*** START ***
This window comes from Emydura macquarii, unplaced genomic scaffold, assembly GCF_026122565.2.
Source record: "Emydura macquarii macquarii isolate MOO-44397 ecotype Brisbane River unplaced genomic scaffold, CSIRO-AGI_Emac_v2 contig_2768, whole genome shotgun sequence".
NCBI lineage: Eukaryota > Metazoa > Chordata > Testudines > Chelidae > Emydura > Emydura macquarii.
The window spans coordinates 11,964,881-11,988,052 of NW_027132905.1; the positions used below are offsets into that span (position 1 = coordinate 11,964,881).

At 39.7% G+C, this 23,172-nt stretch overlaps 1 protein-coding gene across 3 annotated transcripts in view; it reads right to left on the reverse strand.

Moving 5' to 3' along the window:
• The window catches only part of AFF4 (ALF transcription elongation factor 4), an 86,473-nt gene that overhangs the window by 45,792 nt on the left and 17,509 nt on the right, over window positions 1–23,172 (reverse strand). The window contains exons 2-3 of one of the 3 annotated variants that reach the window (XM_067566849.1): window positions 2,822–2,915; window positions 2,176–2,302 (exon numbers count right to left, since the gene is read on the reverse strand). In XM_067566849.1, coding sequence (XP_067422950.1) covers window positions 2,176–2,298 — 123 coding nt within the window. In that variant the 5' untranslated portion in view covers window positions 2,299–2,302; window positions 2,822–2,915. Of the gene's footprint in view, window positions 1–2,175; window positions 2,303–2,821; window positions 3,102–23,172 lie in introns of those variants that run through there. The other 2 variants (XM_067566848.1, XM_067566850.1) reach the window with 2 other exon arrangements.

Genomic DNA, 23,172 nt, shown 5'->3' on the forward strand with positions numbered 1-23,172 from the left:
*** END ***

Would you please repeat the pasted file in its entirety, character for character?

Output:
This window comes from Emydura macquarii, unplaced genomic scaffold, assembly GCF_026122565.2.
Source record: "Emydura macquarii macquarii isolate MOO-44397 ecotype Brisbane River unplaced genomic scaffold, CSIRO-AGI_Emac_v2 contig_2768, whole genome shotgun sequence".
NCBI lineage: Eukaryota > Metazoa > Chordata > Testudines > Chelidae > Emydura > Emydura macquarii.
The window spans coordinates 11,964,881-11,988,052 of NW_027132905.1; the positions used below are offsets into that span (position 1 = coordinate 11,964,881).

At 39.7% G+C, this 23,172-nt stretch overlaps 1 protein-coding gene across 3 annotated transcripts in view; it reads right to left on the reverse strand.

Moving 5' to 3' along the window:
• The window catches only part of AFF4 (ALF transcription elongation factor 4), an 86,473-nt gene that overhangs the window by 45,792 nt on the left and 17,509 nt on the right, over window positions 1–23,172 (reverse strand). The window contains exons 2-3 of one of the 3 annotated variants that reach the window (XM_067566849.1): window positions 2,822–2,915; window positions 2,176–2,302 (exon numbers count right to left, since the gene is read on the reverse strand). In XM_067566849.1, coding sequence (XP_067422950.1) covers window positions 2,176–2,298 — 123 coding nt within the window. In that variant the 5' untranslated portion in view covers window positions 2,299–2,302; window positions 2,822–2,915. Of the gene's footprint in view, window positions 1–2,175; window positions 2,303–2,821; window positions 3,102–23,172 lie in introns of those variants that run through there. The other 2 variants (XM_067566848.1, XM_067566850.1) reach the window with 2 other exon arrangements.

Genomic DNA, 23,172 nt, shown 5'->3' on the forward strand with positions numbered 1-23,172 from the left: